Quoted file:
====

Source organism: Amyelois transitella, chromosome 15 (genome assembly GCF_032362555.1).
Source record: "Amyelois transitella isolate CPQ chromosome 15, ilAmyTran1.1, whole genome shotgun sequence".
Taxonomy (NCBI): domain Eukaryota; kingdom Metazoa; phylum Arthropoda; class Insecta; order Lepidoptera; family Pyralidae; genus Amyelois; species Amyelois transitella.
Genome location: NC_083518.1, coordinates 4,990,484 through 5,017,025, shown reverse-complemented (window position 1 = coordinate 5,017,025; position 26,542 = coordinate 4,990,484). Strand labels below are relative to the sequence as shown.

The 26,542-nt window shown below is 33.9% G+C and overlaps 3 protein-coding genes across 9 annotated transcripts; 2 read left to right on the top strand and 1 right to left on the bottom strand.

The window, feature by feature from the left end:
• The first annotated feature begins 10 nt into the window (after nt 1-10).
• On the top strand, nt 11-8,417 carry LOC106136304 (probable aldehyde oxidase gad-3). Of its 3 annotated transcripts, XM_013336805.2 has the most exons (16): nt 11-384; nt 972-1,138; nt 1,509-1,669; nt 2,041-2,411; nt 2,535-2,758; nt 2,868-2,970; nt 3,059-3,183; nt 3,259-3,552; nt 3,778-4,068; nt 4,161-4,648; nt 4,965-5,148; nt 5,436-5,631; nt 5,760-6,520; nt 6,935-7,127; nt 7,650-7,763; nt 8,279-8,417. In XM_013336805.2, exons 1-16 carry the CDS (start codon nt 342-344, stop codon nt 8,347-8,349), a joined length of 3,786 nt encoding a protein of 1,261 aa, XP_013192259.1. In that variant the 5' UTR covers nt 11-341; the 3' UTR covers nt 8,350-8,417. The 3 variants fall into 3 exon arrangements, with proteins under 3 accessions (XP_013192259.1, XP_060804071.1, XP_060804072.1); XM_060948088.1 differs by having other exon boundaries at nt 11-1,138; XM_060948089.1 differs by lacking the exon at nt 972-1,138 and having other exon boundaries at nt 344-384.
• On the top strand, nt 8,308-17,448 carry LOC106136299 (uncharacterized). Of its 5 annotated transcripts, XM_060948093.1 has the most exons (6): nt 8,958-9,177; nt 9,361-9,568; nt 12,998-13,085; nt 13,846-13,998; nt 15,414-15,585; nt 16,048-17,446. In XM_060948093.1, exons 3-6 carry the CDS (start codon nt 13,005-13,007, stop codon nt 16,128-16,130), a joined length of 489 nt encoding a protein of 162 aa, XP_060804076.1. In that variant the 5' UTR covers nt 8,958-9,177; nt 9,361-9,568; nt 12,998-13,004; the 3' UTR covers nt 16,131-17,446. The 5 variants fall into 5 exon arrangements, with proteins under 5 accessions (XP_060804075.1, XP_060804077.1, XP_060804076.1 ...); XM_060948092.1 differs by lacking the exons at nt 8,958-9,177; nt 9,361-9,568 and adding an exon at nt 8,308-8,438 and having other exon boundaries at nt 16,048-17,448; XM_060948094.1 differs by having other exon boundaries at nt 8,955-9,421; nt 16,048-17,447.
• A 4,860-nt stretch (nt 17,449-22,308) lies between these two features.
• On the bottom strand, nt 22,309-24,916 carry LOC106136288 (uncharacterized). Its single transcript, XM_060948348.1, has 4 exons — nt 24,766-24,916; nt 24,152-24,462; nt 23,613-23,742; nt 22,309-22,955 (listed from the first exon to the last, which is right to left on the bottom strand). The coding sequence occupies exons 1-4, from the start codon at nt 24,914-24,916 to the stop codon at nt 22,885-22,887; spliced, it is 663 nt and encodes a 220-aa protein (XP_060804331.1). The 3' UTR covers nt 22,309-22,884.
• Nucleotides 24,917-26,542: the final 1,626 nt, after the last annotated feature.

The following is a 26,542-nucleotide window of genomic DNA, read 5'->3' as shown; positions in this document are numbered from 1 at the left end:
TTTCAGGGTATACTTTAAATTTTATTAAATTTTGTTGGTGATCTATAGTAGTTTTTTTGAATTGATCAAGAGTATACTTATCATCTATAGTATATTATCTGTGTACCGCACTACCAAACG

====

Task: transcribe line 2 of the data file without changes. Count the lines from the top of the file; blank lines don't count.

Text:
Source record: "Amyelois transitella isolate CPQ chromosome 15, ilAmyTran1.1, whole genome shotgun sequence".